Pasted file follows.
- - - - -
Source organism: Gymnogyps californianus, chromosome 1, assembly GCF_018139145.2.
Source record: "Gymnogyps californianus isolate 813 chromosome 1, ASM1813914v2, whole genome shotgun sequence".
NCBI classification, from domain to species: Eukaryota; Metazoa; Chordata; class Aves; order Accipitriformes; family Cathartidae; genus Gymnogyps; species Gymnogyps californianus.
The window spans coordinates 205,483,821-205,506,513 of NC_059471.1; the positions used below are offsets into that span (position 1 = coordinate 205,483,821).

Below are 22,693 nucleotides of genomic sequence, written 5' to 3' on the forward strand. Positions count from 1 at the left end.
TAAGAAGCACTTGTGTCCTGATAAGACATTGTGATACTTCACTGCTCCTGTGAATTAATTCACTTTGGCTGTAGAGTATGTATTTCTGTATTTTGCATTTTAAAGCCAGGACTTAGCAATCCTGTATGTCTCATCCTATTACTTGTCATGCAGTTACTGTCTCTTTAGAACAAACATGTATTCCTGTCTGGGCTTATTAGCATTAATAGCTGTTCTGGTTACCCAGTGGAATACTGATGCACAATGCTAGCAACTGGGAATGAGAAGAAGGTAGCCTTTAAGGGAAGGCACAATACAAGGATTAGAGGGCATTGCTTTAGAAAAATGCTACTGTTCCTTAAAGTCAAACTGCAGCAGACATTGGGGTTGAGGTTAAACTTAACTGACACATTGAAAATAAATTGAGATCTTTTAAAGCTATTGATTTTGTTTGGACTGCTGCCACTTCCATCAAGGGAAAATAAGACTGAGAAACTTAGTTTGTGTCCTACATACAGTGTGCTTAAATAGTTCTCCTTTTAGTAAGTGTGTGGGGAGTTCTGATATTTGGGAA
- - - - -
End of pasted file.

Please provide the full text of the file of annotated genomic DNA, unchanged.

Source organism: Gymnogyps californianus, chromosome 1, assembly GCF_018139145.2.
Source record: "Gymnogyps californianus isolate 813 chromosome 1, ASM1813914v2, whole genome shotgun sequence".
NCBI classification, from domain to species: Eukaryota; Metazoa; Chordata; class Aves; order Accipitriformes; family Cathartidae; genus Gymnogyps; species Gymnogyps californianus.
The window spans coordinates 205,483,821-205,506,513 of NC_059471.1; the positions used below are offsets into that span (position 1 = coordinate 205,483,821).

Below are 22,693 nucleotides of genomic sequence, written 5' to 3' on the forward strand. Positions count from 1 at the left end.
TAAGAAGCACTTGTGTCCTGATAAGACATTGTGATACTTCACTGCTCCTGTGAATTAATTCACTTTGGCTGTAGAGTATGTATTTCTGTATTTTGCATTTTAAAGCCAGGACTTAGCAATCCTGTATGTCTCATCCTATTACTTGTCATGCAGTTACTGTCTCTTTAGAACAAACATGTATTCCTGTCTGGGCTTATTAGCATTAATAGCTGTTCTGGTTACCCAGTGGAATACTGATGCACAATGCTAGCAACTGGGAATGAGAAGAAGGTAGCCTTTAAGGGAAGGCACAATACAAGGATTAGAGGGCATTGCTTTAGAAAAATGCTACTGTTCCTTAAAGTCAAACTGCAGCAGACATTGGGGTTGAGGTTAAACTTAACTGACACATTGAAAATAAATTGAGATCTTTTAAAGCTATTGATTTTGTTTGGACTGCTGCCACTTCCATCAAGGGAAAATAAGACTGAGAAACTTAGTTTGTGTCCTACATACAGTGTGCTTAAATAGTTCTCCTTTTAGTAAGTGTGTGGGGAGTTCTGATATTTGGGAA